Sunday, September 10, 2006

tim horton's...

tim horton's (t.h.) what is the lure behind this purveyor of coffee and donuts? is it the coffee slang you use to order with....double, double - referring to (2) cream, (2) sugar typically in the large sized cup? i started drinking the coffee without the sugar and only (1) cream, i can tell you my taste experience is far less interesting now... apparently it takes a tanker truck full of sugar for a decent taste, exaggeration? maybe.

ok, not the coffee...maybe the lure is the donuts, are they warm, typically not unless your timing is such as to get them straight out of the warming device from the back...are they fresh? Well in most cases my opinion is that they sure don't melt in your mouth like a really fresh donut does, there are other donut makers who really go out of their way to ensure this is not said about their product line, krispy kreme maybe one, although admittedly i have not had the level of experience with them due to location and frankly due to health reasons i don't actually eat donuts with any frequency, i'm more into ordering a bagel, crossaint or occaisonal muffin and i would give those items a pass, not exceptional but passing grade...not the coffee without sugar, not the donuts either....

it must be the smiling faces and warm welcome...that definitely used to be something i could say was a bit of a normal and consistent occurrence. not any longer. now just like a myriad of other retail, service driven companies, smiles and courtesies are more rare. certainly not the mantra at every level of customer touch point. being busy is no execuse not to smile, say sir, miss, and a have a fantastic day...either

not the coffee, not the donuts, not the smiling faces....then it has to be the fact that they are the fastest in town bar none....the short line-ups and when the line does get longer it has been properly anticipated by management and by design, the details of directing all foot or vehicle traffic has been addressed for maximum efficiency, there's evidence that someone from headquarters in oakville actually focused on the "customer experience" from every single aspect and in fact, that's all they do every single day...staffing is cranked up, processes have been adapted and improved so that every "t.h.'s coffee customer experience at every location is amazing.

all of which would be immediately evident because we as customers are in and out in a jiffy regardless of location, time of day or day of week...after all...it's only coffee, donuts, toasted bagels, soups and sandwiches right...not steak and lobster, other fast food businesses at least despite sub-par products are at least making it evident they want to be really fast...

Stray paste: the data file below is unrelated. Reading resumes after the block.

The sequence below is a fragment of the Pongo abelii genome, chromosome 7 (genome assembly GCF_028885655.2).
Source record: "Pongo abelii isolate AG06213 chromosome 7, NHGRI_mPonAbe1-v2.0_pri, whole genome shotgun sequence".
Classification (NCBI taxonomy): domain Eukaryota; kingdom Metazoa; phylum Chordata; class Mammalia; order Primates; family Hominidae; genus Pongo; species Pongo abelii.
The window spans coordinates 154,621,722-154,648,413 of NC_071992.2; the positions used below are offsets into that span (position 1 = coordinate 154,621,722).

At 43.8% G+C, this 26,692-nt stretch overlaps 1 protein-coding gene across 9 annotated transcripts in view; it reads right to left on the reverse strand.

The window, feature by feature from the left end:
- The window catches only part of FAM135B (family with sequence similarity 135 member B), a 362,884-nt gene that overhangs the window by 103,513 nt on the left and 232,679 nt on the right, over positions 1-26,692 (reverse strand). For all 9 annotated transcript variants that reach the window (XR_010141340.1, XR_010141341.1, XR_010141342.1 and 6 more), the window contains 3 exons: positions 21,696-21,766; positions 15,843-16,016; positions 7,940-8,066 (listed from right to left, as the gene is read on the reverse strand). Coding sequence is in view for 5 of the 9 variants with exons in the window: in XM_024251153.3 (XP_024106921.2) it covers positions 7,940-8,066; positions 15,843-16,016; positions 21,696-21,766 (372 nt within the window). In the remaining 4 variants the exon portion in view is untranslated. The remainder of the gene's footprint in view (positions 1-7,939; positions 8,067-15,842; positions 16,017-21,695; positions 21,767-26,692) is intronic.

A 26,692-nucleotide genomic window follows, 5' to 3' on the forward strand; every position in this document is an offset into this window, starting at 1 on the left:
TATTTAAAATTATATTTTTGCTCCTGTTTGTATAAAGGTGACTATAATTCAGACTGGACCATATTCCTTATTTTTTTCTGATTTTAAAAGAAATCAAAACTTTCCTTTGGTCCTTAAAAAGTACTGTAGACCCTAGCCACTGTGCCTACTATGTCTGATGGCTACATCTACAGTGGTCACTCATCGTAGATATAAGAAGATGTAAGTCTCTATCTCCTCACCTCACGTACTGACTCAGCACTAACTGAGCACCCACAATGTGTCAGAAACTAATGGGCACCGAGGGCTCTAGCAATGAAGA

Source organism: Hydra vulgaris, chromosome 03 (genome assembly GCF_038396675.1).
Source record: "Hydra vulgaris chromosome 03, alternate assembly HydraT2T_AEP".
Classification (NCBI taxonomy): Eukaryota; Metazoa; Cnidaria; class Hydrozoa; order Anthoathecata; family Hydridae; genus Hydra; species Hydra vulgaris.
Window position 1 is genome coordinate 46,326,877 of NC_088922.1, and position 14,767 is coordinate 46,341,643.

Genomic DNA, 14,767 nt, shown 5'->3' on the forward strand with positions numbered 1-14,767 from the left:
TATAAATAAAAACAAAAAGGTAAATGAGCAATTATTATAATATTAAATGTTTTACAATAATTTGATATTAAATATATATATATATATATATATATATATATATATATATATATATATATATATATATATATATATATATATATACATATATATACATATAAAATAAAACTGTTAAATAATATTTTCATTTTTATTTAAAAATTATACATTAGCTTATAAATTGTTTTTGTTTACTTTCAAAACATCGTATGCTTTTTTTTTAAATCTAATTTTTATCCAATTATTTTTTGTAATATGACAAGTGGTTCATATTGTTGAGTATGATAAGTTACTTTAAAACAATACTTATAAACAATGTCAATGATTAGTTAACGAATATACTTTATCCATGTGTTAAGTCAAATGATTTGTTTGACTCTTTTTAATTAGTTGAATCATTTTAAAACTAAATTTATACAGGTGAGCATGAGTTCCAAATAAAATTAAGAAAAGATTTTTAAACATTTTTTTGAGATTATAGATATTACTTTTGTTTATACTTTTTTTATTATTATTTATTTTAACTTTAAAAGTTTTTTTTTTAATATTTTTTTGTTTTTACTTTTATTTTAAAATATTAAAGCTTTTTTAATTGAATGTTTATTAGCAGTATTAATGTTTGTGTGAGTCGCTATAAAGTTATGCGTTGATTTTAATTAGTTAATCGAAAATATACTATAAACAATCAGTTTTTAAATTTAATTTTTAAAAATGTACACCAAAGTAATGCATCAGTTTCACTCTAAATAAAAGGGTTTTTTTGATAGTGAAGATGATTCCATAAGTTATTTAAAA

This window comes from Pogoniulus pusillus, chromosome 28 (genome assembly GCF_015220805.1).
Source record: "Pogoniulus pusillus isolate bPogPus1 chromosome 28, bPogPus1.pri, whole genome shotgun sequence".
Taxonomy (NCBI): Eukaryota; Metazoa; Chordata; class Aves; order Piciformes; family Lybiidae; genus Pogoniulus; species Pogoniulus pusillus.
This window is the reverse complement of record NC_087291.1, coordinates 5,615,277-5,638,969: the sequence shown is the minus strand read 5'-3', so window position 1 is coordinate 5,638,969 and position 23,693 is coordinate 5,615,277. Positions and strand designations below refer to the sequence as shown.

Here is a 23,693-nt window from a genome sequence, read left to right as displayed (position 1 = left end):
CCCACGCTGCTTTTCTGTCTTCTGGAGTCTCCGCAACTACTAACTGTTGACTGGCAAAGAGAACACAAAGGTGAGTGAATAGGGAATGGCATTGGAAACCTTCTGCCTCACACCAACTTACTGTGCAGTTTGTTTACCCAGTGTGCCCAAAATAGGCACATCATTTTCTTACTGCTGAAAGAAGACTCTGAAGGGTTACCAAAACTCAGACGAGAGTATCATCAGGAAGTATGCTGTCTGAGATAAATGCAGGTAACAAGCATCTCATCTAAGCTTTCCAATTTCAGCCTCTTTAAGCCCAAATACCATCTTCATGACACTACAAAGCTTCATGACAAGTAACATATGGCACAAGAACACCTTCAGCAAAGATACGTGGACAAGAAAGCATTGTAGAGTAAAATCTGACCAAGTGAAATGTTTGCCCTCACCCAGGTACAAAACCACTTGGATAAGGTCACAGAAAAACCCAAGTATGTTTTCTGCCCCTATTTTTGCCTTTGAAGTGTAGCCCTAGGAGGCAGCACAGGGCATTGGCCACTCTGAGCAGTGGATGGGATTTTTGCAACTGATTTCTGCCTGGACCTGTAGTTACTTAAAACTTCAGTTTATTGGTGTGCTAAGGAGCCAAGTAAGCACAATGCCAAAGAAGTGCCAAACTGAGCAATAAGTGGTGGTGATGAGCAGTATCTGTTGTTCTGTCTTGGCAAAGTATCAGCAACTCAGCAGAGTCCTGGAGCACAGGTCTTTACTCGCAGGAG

i bet if we were to sit in a board meeting at t.h., the statement would be made that "here at t.h., it's the ceo's job to ensure each and ever t.h.'s coffee experience is a memorable one." not nearly far enough for me but it would certainly be a start...and this might be the case in reality if mr. paul house realized that his share price could be positively effected by making that his and the company's mandate. amazing.

am i being too harsh and expecting too much, many of you would say absolutely and my response would be WAKE UP! when did mediocrity become acceptable?

when did expecting a great cup of coffee, a fresh donut all delivered with a sense of urgency as if the person doing the work actually gave two hoots and polished off with a smile become too much to ask?

there's now two issues we're discussing here, our willingness to accept, in fact to pay t.h. (and others) over and over for mediocrity as the norm and the level of execution at tim horton's and who's responsibility it is to change it...of course i'm showcasing tim horton's but there is an infinite list of companies that fit this ill-fated category.

my theory on why the general public is willing to accept mediocrity will be saved for another time, today it's all about timmy's and their band of lack lustre processes, managers, franchisees and employees all wrapped up in a corporate culture that is more than starting to show signs of weakness and inconsistency...a product of success that mr. house and gang were ill prepared for.



seismic, cosmic change to mandate. amazing. time....
why?
choose your legacy mr. house...
i helped to take a successful privately-held company public and we opened lots of stores and blah, blah, blah......and i personally made a tremendous amount of money delivering a mediocre product and mediocre customer experience to millions of people. ---- your current cookie cutter career bio...and oh ya, we also felt good about ourselves because of our foundation too...
or